Gamifying email can ensure employees read and act upon important information
You’ve got some important information to get out to employees in an email, but you know – because it describes you, too – they’re so bombarded with electronic messages that the chances of them reading it are about as likely as winning the lottery.
Maybe it’s time to up your game and gamify things. Here’s some clarification if you’re fuzzy on the term. Gamification is the process of incorporating game mechanics to drive the desired behavior from readers. It’s often used in educational and training software environments, and gamification can be an effective way to ensure that important information delivered in an email to employees is read and acted upon.
Who doesn’t love to see a visual representation of their progress?
This is what’s really at the core of email gamification. It’s merging our desire to see accomplishment validated with some simple enjoyment along the way. You’ve probably seen recent examples of successful gamification deployed and not even realized it.
Think back to the last time you created a new online account or entered a contest. You were presented with a way to visually track your progress, and next to that was the list of tasks left to complete. If you’re like most people, you want to see the reward of a “100% complete” state. And, hey, it turns out to be easy because each step is a quick accomplishment.
This same approach can be applied to gamification in emails. Just one caveat. Unless you’re one of those rare beasts who’s a copywriter, designer, and coder living in the same brain and body, the gamification doesn’t happen in the email. That message stays short and sweet, and it takes them to a digital space on your intranet where the gamification takes place.
Three steps to gamificationYou’ve tried to break bad habits, so you know that behavior is a difficult thing to change. But that’s what gamification is all about. Stanford University’s B.J. Fogg, an experimental psychologist, says, “there are three elements that have to converge in order for a change in behavior to occur: motivation, ability, and trigger.”
Most importantly, according to Fogg, these three things must occur at the same time. When applied to gamification, it works when:
- ⦁ Employees are given the motivation to do something – not just read the email. Give them a chance to gain recognition.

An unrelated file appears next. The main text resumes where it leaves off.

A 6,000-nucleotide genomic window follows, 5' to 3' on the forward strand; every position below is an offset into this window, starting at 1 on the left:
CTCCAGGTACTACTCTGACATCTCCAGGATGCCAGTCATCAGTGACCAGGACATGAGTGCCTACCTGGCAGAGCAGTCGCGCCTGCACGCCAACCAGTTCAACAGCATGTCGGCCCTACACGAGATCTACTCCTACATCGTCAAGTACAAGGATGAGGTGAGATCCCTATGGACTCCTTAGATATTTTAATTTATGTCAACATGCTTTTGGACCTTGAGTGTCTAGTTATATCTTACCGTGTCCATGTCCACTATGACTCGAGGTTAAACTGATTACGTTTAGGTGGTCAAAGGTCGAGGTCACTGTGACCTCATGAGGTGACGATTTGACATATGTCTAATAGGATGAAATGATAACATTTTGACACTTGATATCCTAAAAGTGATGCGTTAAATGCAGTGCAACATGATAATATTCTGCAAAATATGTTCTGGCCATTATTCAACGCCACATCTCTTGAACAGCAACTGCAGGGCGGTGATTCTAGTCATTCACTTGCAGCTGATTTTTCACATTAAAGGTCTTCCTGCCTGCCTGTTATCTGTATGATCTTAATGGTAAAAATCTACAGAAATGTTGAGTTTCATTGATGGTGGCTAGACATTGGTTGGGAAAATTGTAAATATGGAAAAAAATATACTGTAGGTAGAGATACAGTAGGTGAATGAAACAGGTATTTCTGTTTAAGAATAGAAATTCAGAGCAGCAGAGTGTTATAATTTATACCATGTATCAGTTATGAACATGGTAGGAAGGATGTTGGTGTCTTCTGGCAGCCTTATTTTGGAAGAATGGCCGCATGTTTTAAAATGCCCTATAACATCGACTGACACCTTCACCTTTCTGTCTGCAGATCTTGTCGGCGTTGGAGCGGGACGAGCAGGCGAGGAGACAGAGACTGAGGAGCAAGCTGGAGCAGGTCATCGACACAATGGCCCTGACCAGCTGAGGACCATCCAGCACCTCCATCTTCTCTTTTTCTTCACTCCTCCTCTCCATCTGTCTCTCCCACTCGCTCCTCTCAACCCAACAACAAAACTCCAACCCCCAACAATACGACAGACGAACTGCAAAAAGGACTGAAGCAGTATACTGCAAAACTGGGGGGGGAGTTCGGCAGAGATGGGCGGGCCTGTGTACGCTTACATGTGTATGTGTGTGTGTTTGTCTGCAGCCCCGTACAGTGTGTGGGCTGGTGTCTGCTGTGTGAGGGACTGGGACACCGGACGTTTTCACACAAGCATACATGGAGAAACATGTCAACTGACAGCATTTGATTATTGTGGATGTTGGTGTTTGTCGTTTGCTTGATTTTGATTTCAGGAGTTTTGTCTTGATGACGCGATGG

- ⦁ Employees are given the ability to carry out a complex task because it’s facilitated for them. For example, if employees have to set up a new multi-step account to gain access to HR information, the task is broken into bite-size chunks. This increases the feeling of accomplishment for employees.
- ⦁ Employees are given a trigger or cue to complete the action.
Why you should introduce gamificationGartner has provided data since the beginning of this decade showing that the likelihood of business transformation is related to employee engagement. Organizations realize they can’t just push out important information to employees and expect it will be acted upon.
Gamification is far from babysitting, though. It’s an incentivizing act that benefits both employers and employees. The popularity of video games in the United States alone has made it a $17 billion industry. Employers can use the same techniques game designers practice to keep players interested. The result is higher employee engagement because they’re getting more opportunities to be recognized and see the results of their participation.
In many respects, our work life is represented by daily competition. Most of it fuels our motivation, and the result is innovation that benefits the entire organization. Gamification helps to take that competition out of our heads and make it both shareable and more enjoyable. When implemented and practiced regularly, it’s also a way to increase the likelihood that members of your organization are actually excited to see there’s a message from you in their inbox.
At crewHu, we have the tools you need to engage your employees and get the response you want. Visit our site to find out what tools would help gamify your workplace, or contact us with any questions.